Reviewed by: Misty Wagner
|Featuring:||Ewan McGregor, Naomi Watts, Ryan Gosling, Bob Hoskins, Janeane Garofalo|
|Producer:||Eric Kopeloff, Tom Lassally, Bill Carraro|
|Distributor:||20th Century Fox|
What does the Bible say about suicide? Answer
If a Christian commits suicide, will they go to Heaven? Answer
Are there biblical examples of depression and how to deal with it? Answer
Are you feeling depressed? There are answers. What should a Christian do if overwhelmed with depression? Answer
Between the worlds of the living and the dead there is a place you’re not supposed to stay.
Here’s what the distributor says about their film: “A reality-bending thriller about a psychologist whose suicidal client makes bizarre predictions that, to the psychologist’s mounting terror, begin to come true. The shrink must race against time to save everything he loves before it disappears.”
“Your troubles will cease and fortune will smile upon you…”
With just over a week until Halloween, the horror movies seem to be popping up all over the big screen. We seem to be seeing an “awakening” of interest in that genre of film. Perhaps it is the maturity of special affects and how they seem to have transformed into something far more magical and believable… Perhaps it was merely the reinvention of the horror flick, by more psychological films with their silent plot twists and unexpected revelations.
“Stay” plays out like a film which was born out of the inspiration of the psychological “horror” flick, but lost pretty much everything that seemed to make any sense, along the way.
Directed by Marc Forster (“Monster’s Ball”, “Finding Neverland”), I expected “Stay” to be an engaging film which toyed with my mind, as well as touching my emotions. It was clear from the way in which the trailer of the film was edited, that they seemed to be pushing this film as a psychological horror/thriller, and for that reason, initially, I know that many looking for that will be disappointed.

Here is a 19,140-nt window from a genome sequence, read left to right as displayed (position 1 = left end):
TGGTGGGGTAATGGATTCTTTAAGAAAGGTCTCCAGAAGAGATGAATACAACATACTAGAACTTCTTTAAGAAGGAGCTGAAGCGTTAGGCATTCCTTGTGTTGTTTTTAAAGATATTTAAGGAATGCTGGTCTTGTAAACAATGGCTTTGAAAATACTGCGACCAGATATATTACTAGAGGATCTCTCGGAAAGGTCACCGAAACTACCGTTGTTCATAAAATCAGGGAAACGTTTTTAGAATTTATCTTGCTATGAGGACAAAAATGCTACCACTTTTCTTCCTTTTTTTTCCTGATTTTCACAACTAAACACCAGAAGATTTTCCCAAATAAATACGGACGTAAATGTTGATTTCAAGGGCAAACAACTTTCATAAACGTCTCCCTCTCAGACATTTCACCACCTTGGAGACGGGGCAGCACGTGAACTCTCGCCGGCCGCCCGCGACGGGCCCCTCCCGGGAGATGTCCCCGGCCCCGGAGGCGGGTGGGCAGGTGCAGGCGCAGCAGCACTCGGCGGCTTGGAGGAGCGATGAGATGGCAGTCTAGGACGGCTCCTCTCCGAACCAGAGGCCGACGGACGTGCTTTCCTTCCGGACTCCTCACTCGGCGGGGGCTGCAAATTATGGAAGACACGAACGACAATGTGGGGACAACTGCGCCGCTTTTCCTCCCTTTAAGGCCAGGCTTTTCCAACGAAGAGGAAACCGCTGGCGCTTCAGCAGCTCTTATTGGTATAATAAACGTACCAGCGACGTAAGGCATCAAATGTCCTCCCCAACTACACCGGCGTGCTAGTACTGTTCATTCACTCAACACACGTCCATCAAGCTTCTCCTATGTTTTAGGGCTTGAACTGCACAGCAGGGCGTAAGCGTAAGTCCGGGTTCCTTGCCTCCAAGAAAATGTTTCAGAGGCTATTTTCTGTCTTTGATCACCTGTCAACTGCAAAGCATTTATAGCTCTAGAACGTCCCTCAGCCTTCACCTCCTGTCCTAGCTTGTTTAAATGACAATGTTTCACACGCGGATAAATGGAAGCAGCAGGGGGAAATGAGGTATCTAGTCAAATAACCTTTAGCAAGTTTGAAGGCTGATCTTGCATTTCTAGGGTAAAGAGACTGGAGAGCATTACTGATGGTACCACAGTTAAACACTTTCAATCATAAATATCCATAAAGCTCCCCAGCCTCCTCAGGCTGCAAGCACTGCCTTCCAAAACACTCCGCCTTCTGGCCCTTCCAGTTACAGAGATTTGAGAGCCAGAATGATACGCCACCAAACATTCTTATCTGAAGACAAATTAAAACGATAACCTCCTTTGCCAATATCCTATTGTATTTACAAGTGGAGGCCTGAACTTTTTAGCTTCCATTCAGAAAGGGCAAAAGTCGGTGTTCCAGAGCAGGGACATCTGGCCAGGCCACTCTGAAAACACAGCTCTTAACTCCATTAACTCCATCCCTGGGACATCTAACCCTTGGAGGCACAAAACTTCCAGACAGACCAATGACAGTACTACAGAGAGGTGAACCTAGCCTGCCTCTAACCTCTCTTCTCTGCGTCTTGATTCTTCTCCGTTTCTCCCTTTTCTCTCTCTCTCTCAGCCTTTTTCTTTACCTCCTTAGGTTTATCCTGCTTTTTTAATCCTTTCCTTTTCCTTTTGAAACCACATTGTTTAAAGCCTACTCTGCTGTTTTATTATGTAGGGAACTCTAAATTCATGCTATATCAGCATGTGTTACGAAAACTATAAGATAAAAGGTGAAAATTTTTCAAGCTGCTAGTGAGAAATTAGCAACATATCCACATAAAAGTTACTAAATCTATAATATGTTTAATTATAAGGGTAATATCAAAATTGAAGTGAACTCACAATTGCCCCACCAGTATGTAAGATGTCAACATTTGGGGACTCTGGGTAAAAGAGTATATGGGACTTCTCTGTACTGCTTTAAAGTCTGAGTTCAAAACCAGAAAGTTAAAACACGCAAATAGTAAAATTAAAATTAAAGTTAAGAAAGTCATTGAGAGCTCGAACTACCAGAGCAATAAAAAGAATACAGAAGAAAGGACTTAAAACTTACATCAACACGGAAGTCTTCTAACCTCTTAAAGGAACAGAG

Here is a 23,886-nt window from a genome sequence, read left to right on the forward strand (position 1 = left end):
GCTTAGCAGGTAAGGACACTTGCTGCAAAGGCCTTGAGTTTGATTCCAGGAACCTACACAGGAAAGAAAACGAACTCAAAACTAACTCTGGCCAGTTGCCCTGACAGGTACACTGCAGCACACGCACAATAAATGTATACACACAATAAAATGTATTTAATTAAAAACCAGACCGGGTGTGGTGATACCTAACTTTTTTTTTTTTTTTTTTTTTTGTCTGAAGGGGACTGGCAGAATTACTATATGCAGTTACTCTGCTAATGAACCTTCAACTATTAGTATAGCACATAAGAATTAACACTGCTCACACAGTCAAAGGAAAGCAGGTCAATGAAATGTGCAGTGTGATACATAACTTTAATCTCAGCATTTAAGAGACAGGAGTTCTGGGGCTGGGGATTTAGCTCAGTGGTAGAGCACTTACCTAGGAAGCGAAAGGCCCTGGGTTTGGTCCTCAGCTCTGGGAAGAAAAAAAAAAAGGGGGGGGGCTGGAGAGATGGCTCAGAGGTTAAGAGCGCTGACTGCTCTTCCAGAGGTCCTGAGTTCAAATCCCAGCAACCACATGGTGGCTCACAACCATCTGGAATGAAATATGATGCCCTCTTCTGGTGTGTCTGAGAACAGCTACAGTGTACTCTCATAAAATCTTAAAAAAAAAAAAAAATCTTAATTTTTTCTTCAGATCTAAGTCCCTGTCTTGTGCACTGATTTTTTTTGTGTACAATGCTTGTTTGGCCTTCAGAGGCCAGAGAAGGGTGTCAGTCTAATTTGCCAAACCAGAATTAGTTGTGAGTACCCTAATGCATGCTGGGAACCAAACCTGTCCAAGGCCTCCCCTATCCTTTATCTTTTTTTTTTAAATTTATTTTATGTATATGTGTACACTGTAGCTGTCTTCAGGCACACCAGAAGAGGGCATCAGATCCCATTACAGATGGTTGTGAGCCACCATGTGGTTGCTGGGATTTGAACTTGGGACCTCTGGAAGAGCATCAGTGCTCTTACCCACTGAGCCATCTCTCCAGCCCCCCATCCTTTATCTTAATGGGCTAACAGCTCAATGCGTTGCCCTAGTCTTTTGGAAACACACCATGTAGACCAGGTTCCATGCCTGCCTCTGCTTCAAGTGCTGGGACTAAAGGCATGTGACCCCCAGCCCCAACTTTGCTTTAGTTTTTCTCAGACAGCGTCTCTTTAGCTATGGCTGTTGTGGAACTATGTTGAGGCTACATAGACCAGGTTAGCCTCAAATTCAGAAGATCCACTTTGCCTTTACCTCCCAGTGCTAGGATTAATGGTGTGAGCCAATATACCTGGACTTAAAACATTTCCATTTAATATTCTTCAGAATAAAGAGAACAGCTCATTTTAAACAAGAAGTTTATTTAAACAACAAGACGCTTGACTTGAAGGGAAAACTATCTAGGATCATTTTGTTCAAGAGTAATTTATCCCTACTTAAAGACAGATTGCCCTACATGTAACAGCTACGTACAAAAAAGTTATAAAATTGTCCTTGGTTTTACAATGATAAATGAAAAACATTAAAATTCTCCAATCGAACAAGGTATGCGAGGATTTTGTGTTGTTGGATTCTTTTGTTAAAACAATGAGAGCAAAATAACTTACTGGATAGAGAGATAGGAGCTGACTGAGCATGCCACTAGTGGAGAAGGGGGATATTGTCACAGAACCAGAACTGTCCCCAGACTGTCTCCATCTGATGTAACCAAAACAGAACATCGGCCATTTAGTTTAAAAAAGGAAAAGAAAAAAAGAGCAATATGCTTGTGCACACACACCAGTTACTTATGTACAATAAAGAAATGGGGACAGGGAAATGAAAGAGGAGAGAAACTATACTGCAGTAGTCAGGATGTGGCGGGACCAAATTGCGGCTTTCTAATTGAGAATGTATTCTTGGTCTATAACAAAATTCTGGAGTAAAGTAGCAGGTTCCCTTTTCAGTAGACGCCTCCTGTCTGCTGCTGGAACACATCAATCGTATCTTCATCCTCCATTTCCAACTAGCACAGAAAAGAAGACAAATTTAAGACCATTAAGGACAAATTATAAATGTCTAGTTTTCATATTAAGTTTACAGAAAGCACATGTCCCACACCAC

“Stay” begins with Henry (Ryan Gosling) sitting in the middle of a two lane stretch of the Brooklyn Bridge, beside a car which is engulfed in flames. There is no explanation, no emergency crews, just his character thoughtfully sitting there with a stream of backed-up traffic silently behind him, their headlights illuminating the numbness he seems to wear on his face.
We are then introduced to the character of Sam (played by Ewan McGregor). It is very obvious, from our first introduction to Sam, that he has a heavy past involving his girlfriend Lila (Naomi Watts). The film takes great care in setting up the personalities of each of these two main characters, and I felt that was an objective which the viewer could appreciate.
As Henry and Sam meet, we learn that Sam is a psychiatrist filling in for Henry’s regular psychiatrist (played, very briefly, yet dramatically by Janeane Gorofalo). It is from their first introduction this film keeps viewer’s engaged, as if it were a puzzle. One doesn’t have to look far to see things which seem out of place—such as whispers in the background, bizarre weather predictions, distinct similarities between the two characters or multiple items.